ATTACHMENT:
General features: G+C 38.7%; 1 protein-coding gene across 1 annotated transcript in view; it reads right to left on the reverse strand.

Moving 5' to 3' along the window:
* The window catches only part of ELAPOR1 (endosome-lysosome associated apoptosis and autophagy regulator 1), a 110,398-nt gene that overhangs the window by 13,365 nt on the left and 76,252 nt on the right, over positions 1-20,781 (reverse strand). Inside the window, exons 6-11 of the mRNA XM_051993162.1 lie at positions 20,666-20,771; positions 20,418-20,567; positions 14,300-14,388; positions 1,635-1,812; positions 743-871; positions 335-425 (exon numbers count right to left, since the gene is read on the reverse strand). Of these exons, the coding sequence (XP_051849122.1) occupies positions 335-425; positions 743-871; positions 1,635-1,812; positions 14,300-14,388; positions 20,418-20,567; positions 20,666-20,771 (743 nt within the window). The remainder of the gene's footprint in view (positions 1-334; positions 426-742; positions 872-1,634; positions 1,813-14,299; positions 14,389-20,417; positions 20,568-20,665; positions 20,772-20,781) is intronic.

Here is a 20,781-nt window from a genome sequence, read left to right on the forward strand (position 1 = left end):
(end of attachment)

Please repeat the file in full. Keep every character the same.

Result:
General features: G+C 38.7%; 1 protein-coding gene across 1 annotated transcript in view; it reads right to left on the reverse strand.

Moving 5' to 3' along the window:
* The window catches only part of ELAPOR1 (endosome-lysosome associated apoptosis and autophagy regulator 1), a 110,398-nt gene that overhangs the window by 13,365 nt on the left and 76,252 nt on the right, over positions 1-20,781 (reverse strand). Inside the window, exons 6-11 of the mRNA XM_051993162.1 lie at positions 20,666-20,771; positions 20,418-20,567; positions 14,300-14,388; positions 1,635-1,812; positions 743-871; positions 335-425 (exon numbers count right to left, since the gene is read on the reverse strand). Of these exons, the coding sequence (XP_051849122.1) occupies positions 335-425; positions 743-871; positions 1,635-1,812; positions 14,300-14,388; positions 20,418-20,567; positions 20,666-20,771 (743 nt within the window). The remainder of the gene's footprint in view (positions 1-334; positions 426-742; positions 872-1,634; positions 1,813-14,299; positions 14,389-20,417; positions 20,568-20,665; positions 20,772-20,781) is intronic.

Here is a 20,781-nt window from a genome sequence, read left to right on the forward strand (position 1 = left end):